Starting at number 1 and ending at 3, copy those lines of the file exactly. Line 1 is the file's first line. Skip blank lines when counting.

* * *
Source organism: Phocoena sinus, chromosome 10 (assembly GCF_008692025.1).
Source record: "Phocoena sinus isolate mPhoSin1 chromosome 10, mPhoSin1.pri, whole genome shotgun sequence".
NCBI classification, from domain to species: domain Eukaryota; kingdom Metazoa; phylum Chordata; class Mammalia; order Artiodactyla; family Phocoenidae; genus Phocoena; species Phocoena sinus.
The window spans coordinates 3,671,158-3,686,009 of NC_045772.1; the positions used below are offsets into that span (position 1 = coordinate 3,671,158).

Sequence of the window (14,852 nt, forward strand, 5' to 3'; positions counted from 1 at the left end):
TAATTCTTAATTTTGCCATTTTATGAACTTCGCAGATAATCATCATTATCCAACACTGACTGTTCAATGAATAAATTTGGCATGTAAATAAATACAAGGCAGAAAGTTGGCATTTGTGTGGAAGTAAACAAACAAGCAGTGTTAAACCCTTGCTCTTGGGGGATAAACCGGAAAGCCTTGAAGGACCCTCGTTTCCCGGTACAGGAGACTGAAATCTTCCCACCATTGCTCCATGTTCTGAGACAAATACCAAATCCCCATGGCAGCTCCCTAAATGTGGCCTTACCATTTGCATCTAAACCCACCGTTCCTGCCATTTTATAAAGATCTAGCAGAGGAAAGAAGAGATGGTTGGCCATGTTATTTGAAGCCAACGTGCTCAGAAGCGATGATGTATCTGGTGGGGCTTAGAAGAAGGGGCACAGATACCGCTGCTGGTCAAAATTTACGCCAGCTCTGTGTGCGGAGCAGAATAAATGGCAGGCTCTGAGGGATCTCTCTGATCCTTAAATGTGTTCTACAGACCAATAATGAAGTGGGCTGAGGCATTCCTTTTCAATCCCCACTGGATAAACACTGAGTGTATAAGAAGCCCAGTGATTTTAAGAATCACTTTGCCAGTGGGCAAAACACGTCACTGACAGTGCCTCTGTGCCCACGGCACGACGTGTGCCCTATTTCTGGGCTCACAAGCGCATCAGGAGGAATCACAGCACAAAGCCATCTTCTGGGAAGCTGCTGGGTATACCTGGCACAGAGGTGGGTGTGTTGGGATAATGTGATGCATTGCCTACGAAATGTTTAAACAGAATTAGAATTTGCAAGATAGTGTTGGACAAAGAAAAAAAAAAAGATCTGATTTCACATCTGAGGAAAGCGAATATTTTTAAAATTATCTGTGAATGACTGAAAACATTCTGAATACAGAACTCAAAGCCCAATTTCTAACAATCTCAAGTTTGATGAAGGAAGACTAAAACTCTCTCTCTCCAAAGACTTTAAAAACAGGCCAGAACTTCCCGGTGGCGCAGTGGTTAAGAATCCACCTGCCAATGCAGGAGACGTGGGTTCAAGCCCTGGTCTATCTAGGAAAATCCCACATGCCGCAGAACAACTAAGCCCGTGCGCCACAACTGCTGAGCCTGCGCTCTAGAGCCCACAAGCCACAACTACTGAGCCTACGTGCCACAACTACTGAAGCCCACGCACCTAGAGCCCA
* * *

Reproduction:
Source organism: Phocoena sinus, chromosome 10 (assembly GCF_008692025.1).
Source record: "Phocoena sinus isolate mPhoSin1 chromosome 10, mPhoSin1.pri, whole genome shotgun sequence".
NCBI classification, from domain to species: domain Eukaryota; kingdom Metazoa; phylum Chordata; class Mammalia; order Artiodactyla; family Phocoenidae; genus Phocoena; species Phocoena sinus.